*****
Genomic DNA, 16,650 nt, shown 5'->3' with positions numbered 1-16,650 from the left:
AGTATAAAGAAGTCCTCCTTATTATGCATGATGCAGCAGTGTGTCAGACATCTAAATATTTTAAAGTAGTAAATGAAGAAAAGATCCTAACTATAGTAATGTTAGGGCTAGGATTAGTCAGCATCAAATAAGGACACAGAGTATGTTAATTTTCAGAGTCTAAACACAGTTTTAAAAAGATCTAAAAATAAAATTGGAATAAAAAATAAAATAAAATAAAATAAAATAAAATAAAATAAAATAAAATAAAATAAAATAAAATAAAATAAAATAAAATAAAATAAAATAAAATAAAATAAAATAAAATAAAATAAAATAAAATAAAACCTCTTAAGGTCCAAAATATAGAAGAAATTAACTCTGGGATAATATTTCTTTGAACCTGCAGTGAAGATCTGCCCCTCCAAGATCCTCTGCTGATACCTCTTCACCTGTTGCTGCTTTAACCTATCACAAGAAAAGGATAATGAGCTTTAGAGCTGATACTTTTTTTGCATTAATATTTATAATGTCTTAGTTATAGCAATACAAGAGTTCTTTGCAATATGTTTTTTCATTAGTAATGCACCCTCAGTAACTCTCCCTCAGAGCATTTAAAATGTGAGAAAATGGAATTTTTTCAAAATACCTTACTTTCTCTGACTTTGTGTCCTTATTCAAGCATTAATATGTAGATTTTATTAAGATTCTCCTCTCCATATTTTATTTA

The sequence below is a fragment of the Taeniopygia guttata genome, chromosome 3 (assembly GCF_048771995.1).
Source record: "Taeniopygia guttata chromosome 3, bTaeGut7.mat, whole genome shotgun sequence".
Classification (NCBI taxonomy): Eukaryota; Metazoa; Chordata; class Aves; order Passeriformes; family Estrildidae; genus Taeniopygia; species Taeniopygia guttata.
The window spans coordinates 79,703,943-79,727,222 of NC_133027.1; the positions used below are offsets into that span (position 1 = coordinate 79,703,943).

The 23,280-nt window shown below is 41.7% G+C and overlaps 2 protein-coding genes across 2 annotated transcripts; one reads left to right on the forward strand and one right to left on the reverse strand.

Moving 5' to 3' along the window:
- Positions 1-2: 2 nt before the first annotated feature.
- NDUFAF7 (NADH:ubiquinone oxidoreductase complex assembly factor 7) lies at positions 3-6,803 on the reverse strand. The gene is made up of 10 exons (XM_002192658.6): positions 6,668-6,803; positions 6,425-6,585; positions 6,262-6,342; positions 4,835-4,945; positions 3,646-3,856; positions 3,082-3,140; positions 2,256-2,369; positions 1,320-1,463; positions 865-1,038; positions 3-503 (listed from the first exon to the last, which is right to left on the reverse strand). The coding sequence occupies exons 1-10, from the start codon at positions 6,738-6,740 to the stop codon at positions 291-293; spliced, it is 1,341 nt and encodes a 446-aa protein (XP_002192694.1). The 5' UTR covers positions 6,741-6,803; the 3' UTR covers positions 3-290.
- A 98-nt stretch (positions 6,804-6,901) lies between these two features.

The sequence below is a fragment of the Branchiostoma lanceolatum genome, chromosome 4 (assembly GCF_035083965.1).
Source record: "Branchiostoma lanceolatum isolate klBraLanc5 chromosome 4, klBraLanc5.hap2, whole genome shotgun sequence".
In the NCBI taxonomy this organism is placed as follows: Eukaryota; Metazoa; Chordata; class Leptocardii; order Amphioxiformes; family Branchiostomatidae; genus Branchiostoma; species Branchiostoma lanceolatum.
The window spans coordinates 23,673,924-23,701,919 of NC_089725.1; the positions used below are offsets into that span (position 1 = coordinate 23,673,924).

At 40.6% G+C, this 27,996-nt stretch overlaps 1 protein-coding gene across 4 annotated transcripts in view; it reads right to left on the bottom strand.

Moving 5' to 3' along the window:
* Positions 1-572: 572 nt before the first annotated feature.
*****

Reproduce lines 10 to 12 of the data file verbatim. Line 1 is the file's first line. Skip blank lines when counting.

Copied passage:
- NDUFAF7 (NADH:ubiquinone oxidoreductase complex assembly factor 7) lies at positions 3-6,803 on the reverse strand. The gene is made up of 10 exons (XM_002192658.6): positions 6,668-6,803; positions 6,425-6,585; positions 6,262-6,342; positions 4,835-4,945; positions 3,646-3,856; positions 3,082-3,140; positions 2,256-2,369; positions 1,320-1,463; positions 865-1,038; positions 3-503 (listed from the first exon to the last, which is right to left on the reverse strand). The coding sequence occupies exons 1-10, from the start codon at positions 6,738-6,740 to the stop codon at positions 291-293; spliced, it is 1,341 nt and encodes a 446-aa protein (XP_002192694.1). The 5' UTR covers positions 6,741-6,803; the 3' UTR covers positions 3-290.
- A 98-nt stretch (positions 6,804-6,901) lies between these two features.

The sequence below is a fragment of the Branchiostoma lanceolatum genome, chromosome 4 (assembly GCF_035083965.1).